ROMAN MILITARY SIGNALS
“There can be little doubt that the subject of Roman military signalling installations has generated an excess of enthusiastic but misguided speculation” – Donaldson.
- G.H. Donaldson, ‘Signalling Communications and the Roman Imperial Army’, Britannia, Vol. 19 (1988), pp. 349-356.
- Polybius, Histories, Bk X 43-47 describes a method for sending signals over a distance, using torches in combination with tablets dividing the letters into groups. That section can be read at the Project Gutenberg site [HERE]
- D.J. Wooliscroft, Roman Military Signalling. (2001). Largely concerned with speculation on how Roman sites in England were designed to facilitate signalling according to the method described by Polybius. Described in the following review:
“There has never been a study of Roman signalling in English… [but Wooliscroft] is not guessing whether the Romans could have signalled from these towers, he knows for a fact that it was at least possible. He then illustrates the proposed signalling systems in a series of easy-to-understand illustrations which make his thesis quite plausible. Woolliscroft is wise enough to introduce the obvious caveat himself, that is, that just because the Romans could do something does not necessarily prove that they did do it. techniques described in the classical manuals”. – Sheldon
- Rose Mary Sheldon’s review of Wooliscroft’s book in The Journal of Military History 67.1 (2003) 219-221 – online through Project Muse.
- ‘Military Signalling Systems’ – a page by the ‘Romans In Britain’ group has much information [HERE] but lacks references.
- Fritz Graf, ‘Gestures and conventions: the gestures of Roman actors and orators’ Ch.2 (pp. 36-58) from his thesis for the University of Gronigen, downloadable as pdf.
If the Roman military had a formalised system of hand-signals, Isidore’s sources for it are plainly better than ours today. On the other hand, Isidore seems to associate this practice – like all involving deception and secrecy – with the unchristian and/or immoral. In fact, within a couple of centuries, the severely ascetic ‘Egyptian’ style of western monastic life would encourage the development of silent signals to reduce the need for speech.
There’s an enormous amount available on that subject too – but be wary of supposed illustrations because a good many are posted by people unable to read Latin, and therefore unaware that their ‘illustrations’ might come from monastic manuscripts but are not actually illustrations of the monastery’s sign-language but of gestures used by merchants in the public markets. I’ll include these signs when we get to ‘Arithmetic’ – in Book III of the Etymologies.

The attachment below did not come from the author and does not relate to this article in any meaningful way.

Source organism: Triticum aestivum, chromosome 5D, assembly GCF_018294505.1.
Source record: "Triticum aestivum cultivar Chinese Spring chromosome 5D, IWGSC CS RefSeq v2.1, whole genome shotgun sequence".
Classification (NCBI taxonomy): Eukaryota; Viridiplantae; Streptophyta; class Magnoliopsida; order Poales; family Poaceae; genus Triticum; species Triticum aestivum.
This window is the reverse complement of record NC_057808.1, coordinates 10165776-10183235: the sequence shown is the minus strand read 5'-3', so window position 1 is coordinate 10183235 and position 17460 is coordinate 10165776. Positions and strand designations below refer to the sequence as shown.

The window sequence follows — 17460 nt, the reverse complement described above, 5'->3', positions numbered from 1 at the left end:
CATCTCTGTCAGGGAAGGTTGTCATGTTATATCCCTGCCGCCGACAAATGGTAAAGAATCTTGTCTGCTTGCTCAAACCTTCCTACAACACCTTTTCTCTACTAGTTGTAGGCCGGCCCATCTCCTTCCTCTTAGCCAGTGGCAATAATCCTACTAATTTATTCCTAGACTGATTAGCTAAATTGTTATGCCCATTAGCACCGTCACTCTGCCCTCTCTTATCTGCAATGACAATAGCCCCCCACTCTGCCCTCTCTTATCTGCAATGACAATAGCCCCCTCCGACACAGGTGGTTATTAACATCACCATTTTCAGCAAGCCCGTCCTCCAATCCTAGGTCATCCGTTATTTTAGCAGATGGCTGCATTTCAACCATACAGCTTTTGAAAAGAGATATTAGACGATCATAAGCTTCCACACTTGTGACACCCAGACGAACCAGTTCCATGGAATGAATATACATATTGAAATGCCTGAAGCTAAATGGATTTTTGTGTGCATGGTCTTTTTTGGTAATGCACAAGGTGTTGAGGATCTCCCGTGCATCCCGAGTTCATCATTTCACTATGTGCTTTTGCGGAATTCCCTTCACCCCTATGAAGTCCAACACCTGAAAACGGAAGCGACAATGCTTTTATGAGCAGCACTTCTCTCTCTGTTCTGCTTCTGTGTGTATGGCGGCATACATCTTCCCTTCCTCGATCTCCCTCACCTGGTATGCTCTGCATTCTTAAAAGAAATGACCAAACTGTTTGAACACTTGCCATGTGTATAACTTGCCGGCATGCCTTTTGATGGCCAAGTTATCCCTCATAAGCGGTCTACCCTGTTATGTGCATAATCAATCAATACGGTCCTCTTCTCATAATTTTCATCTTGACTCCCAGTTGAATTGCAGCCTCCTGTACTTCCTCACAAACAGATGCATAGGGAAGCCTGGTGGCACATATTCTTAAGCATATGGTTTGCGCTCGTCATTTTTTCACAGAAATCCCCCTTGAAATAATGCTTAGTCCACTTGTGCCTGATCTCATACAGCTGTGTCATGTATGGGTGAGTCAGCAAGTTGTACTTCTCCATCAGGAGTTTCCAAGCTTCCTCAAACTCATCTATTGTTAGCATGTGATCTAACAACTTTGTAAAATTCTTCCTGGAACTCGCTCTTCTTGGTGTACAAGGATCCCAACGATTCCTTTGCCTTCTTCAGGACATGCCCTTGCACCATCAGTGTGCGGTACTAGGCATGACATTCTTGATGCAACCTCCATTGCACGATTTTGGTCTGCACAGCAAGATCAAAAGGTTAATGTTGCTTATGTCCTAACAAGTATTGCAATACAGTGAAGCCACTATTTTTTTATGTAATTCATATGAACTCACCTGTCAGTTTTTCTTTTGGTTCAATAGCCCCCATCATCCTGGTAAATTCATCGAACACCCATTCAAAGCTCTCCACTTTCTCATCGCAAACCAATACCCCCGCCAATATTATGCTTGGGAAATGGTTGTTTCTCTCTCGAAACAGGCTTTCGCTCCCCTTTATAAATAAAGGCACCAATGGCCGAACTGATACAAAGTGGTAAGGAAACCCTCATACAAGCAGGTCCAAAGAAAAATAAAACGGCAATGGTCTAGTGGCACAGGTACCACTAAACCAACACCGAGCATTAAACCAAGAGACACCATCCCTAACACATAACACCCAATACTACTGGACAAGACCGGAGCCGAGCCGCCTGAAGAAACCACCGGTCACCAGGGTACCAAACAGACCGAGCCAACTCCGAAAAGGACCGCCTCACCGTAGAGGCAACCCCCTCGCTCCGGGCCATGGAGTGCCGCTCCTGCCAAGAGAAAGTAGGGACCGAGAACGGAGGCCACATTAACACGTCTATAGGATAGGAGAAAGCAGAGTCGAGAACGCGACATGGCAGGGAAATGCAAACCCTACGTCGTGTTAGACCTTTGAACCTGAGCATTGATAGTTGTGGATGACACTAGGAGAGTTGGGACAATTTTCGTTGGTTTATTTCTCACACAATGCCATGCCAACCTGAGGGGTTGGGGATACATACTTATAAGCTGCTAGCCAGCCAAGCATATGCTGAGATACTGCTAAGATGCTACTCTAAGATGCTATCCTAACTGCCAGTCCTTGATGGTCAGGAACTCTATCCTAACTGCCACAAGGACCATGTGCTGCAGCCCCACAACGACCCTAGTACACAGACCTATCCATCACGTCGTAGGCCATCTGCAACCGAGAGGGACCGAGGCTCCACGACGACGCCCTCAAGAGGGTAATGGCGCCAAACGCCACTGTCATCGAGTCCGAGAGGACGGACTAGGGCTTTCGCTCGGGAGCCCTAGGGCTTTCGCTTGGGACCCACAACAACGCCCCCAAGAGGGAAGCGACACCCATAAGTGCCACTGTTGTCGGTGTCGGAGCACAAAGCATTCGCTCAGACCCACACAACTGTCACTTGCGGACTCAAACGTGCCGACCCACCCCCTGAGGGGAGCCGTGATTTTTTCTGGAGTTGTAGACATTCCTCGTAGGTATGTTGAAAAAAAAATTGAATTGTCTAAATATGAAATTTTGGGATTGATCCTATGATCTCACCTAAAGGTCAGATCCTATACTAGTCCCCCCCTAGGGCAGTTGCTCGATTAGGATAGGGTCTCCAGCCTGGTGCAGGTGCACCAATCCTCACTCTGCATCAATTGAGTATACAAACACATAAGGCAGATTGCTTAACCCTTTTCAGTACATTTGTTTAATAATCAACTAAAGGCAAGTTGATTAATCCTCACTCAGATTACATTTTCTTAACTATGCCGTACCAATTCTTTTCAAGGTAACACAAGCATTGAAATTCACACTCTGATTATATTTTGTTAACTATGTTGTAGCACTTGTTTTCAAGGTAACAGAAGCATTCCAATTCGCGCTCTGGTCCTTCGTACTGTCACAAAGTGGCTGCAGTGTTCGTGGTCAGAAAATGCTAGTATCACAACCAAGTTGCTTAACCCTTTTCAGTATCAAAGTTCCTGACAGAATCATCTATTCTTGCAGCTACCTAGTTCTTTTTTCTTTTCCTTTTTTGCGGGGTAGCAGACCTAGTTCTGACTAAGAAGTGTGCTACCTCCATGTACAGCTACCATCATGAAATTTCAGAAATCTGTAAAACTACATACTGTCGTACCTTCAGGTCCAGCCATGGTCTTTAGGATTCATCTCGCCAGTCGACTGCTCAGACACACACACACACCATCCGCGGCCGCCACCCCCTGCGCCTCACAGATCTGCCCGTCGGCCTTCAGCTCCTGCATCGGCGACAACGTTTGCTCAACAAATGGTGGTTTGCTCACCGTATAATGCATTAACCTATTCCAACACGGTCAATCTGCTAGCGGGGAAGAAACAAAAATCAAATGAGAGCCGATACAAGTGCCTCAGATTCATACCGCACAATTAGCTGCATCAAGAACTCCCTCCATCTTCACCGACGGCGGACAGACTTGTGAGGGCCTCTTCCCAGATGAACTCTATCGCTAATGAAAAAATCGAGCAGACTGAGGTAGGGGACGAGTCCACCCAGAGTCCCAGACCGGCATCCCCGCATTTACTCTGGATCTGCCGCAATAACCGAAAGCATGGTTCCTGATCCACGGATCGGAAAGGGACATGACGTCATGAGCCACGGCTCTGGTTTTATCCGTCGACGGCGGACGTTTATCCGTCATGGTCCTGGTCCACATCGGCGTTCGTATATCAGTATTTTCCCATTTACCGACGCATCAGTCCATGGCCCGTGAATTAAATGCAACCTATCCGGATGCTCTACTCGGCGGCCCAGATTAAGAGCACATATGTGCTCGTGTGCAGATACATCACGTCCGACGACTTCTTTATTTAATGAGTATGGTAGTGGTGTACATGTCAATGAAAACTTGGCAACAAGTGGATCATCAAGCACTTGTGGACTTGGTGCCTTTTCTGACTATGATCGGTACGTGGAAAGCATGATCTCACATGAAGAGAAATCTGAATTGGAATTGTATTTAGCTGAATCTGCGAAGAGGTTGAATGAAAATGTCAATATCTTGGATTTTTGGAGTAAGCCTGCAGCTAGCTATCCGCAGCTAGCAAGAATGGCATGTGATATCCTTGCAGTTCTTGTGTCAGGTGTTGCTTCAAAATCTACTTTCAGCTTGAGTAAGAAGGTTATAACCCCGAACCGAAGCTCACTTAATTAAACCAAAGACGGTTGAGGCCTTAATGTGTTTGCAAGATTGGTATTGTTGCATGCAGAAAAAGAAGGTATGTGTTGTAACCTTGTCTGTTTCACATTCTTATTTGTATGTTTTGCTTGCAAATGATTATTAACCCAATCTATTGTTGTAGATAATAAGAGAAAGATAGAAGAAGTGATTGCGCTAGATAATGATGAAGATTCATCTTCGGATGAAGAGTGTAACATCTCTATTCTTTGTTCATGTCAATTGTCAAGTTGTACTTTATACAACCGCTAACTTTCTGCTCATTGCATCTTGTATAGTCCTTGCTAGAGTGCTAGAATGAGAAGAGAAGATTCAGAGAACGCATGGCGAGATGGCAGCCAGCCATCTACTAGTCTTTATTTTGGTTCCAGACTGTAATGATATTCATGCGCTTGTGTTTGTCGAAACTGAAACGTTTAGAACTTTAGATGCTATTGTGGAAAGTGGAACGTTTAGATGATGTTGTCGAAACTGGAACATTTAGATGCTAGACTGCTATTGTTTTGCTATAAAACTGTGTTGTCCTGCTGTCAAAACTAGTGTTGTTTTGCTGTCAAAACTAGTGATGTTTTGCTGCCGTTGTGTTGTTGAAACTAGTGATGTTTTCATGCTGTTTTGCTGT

- ‘An Annotated Bibliography on Monastic Sign Lexicons (MSL), Finger Alphabets and Mnemonics until 1600 CE‘. Compiled by Rebecca Lucas.
- Scott G. Bruce, Silence and Sign Language in Medieval Monasticism: The Cluniac Tradition, c.900–1200. (CUP., 2007)
- Debbie Banham, Monasteriales Indicia: Anglo-Saxon Monastic Sign-language. (1991)
- (if you read Anglo-Saxon …) Brit.Lib. MS Cotton Tiberius A III.
- (if you don’t read Anglo-Saxon…) ‘Silence is a Virtue: Anglo-Saxon Monastic Sign Language’ is a post at the British Library’s Medieval Manuscript’s blog (28th. November, 2016), talking about the Cotton manuscript. N.B. links given in the blogpost do not work. To see the manuscript go directly [HERE].
- Bruce’s book reviewed by Debbie Banham for The Catholic Review, (Volume 95, Number 1, January 2009 pp.112-113) is available through paid subscription to Project Muse [HERE]
- also … Oxford, Bodley MS Douce 262 (Luna link to one image – only – HERE)
- Very helpful site [HERE] has resources ordered by centuries.
HAND-SIGNS IN OTHER TRADITIONS:
Asian dance traditions include a large number of meaningful gestures of hand and finger. Lists and illustrations are easily found online.
In religious use, some of these are also found in Buddhist and Taoist works.
- ‘Mudras’ of Buddhist art – well illustrated by Buddhists online. [HERE]
Mudras of the Daoist tradition are mentioned by
- Livia Kohn, The Daoist Monastic Manual: A Translation of the Fengdao Kejie (OUP, 2004 ) Section 5, note 14. Reference given is Keiko Mitamura (2002).
Kohn writes that “Daoist handsigns developed independently in a medical, qi-guiding context, then merged actively with the Buddhist culture of mudras in (i.e. during) the Tang dynasty’ .
Ornaments to this post:
- modern military gestures from googleimages.
- ‘monastic hand-signs‘ illustration – detail from a fresco by Fra Angelico in the Convent (not ‘Basilica’) of San Marco in Florence. The figure is St. Peter Martyr. A good history of the convent and its art [HERE]
- ‘hand-signs in other traditions’ – illustration of the Buddha’s hands in Dharmachakra mudra. Image unattributed.
- end-bands: detail from a mosaic now in the Bardo Museum, Tunis. Dated to the imperial/early Christian era (2nd- 3rd C AD).